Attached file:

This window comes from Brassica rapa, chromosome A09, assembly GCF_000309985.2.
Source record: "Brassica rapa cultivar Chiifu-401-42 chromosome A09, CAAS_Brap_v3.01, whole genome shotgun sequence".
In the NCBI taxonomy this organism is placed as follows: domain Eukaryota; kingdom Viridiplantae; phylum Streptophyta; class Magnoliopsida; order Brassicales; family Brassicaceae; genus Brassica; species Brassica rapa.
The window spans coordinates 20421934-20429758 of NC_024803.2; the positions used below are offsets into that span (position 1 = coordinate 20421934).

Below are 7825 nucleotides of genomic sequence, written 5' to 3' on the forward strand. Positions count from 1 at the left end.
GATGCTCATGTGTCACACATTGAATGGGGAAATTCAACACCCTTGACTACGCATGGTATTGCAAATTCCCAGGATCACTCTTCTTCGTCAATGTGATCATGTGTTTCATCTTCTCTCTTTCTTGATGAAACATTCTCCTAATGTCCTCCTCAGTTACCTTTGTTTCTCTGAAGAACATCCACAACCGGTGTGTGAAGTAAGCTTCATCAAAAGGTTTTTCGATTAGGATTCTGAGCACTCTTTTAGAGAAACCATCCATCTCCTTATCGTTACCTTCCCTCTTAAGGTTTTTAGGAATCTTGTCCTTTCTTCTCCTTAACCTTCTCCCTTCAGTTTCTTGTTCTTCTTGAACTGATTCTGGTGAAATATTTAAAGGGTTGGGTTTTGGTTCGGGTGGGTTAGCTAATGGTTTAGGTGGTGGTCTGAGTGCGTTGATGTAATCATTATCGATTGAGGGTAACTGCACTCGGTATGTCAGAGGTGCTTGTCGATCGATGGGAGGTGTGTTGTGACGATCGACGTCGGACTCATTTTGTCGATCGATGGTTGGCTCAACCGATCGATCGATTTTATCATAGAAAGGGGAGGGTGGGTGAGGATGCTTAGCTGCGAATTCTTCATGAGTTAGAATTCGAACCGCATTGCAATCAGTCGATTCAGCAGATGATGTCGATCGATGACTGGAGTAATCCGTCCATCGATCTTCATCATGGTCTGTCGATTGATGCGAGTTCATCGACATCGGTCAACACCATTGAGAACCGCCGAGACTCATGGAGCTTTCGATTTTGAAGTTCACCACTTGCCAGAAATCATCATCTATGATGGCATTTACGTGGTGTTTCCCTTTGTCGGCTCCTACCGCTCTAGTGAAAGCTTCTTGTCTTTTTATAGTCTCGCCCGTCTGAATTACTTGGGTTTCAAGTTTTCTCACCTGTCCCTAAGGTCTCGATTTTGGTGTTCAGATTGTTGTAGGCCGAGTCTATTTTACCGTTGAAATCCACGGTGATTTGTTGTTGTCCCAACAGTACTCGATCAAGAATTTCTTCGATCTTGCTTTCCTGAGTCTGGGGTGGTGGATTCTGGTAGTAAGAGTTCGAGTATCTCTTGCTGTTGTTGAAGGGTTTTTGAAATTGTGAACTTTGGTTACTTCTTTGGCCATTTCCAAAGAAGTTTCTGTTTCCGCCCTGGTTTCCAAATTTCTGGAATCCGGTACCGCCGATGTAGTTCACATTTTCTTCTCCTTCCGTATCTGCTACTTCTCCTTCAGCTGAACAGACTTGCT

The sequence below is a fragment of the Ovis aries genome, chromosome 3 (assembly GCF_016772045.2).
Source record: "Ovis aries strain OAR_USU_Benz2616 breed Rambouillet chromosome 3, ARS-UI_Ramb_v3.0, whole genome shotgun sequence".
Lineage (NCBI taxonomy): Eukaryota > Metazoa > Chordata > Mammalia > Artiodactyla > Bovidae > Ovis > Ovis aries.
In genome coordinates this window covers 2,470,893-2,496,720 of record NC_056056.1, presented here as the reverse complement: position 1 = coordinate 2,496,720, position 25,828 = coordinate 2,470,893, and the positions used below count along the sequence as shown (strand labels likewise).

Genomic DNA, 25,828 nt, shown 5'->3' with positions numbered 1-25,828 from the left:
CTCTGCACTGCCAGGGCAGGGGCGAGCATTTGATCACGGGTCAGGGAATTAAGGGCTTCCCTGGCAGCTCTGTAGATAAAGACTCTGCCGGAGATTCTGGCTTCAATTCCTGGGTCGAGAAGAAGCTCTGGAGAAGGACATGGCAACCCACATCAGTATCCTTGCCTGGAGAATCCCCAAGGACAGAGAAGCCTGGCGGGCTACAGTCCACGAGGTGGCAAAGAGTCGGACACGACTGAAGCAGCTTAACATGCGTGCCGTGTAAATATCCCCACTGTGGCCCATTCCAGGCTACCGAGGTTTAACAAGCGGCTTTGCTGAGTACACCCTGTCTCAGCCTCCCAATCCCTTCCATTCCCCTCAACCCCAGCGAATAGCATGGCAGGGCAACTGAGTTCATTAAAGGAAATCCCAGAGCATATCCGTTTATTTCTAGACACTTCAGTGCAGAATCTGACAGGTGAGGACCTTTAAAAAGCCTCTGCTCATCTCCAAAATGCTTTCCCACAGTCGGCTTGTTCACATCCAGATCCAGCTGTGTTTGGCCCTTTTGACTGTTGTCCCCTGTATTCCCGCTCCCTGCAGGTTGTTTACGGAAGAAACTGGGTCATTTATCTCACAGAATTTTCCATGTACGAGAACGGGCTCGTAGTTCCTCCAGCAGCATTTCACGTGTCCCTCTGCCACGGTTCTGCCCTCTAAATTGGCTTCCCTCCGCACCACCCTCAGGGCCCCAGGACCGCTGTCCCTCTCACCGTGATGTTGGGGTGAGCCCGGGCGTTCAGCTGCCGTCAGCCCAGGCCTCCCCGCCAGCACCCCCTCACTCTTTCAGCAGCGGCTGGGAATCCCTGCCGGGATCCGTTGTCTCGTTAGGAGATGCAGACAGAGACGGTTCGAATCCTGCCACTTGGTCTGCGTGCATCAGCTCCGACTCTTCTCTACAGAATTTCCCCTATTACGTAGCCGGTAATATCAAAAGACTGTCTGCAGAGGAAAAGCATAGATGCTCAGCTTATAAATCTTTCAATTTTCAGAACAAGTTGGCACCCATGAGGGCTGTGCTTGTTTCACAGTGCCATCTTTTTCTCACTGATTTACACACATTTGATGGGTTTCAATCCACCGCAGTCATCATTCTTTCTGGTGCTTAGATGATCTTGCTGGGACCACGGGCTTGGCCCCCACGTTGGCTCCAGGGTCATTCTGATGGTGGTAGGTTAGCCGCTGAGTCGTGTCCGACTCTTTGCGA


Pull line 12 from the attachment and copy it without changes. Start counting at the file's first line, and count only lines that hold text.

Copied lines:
CTCTGCACTGCCAGGGCAGGGGCGAGCATTTGATCACGGGTCAGGGAATTAAGGGCTTCCCTGGCAGCTCTGTAGATAAAGACTCTGCCGGAGATTCTGGCTTCAATTCCTGGGTCGAGAAGAAGCTCTGGAGAAGGACATGGCAACCCACATCAGTATCCTTGCCTGGAGAATCCCCAAGGACAGAGAAGCCTGGCGGGCTACAGTCCACGAGGTGGCAAAGAGTCGGACACGACTGAAGCAGCTTAACATGCGTGCCGTGTAAATATCCCCACTGTGGCCCATTCCAGGCTACCGAGGTTTAACAAGCGGCTTTGCTGAGTACACCCTGTCTCAGCCTCCCAATCCCTTCCATTCCCCTCAACCCCAGCGAATAGCATGGCAGGGCAACTGAGTTCATTAAAGGAAATCCCAGAGCATATCCGTTTATTTCTAGACACTTCAGTGCAGAATCTGACAGGTGAGGACCTTTAAAAAGCCTCTGCTCATCTCCAAAATGCTTTCCCACAGTCGGCTTGTTCACATCCAGATCCAGCTGTGTTTGGCCCTTTTGACTGTTGTCCCCTGTATTCCCGCTCCCTGCAGGTTGTTTACGGAAGAAACTGGGTCATTTATCTCACAGAATTTTCCATGTACGAGAACGGGCTCGTAGTTCCTCCAGCAGCATTTCACGTGTCCCTCTGCCACGGTTCTGCCCTCTAAATTGGCTTCCCTCCGCACCACCCTCAGGGCCCCAGGACCGCTGTCCCTCTCACCGTGATGTTGGGGTGAGCCCGGGCGTTCAGCTGCCGTCAGCCCAGGCCTCCCCGCCAGCACCCCCTCACTCTTTCAGCAGCGGCTGGGAATCCCTGCCGGGATCCGTTGTCTCGTTAGGAGATGCAGACAGAGACGGTTCGAATCCTGCCACTTGGTCTGCGTGCATCAGCTCCGACTCTTCTCTACAGAATTTCCCCTATTACGTAGCCGGTAATATCAAAAGACTGTCTGCAGAGGAAAAGCATAGATGCTCAGCTTATAAATCTTTCAATTTTCAGAACAAGTTGGCACCCATGAGGGCTGTGCTTGTTTCACAGTGCCATCTTTTTCTCACTGATTTACACACATTTGATGGGTTTCAATCCACCGCAGTCATCATTCTTTCTGGTGCTTAGATGATCTTGCTGGGACCACGGGCTTGGCCCCCACGTTGGCTCCAGGGTCATTCTGATGGTGGTAGGTTAGCCGCTGAGTCGTGTCCGACTCTTTGCGA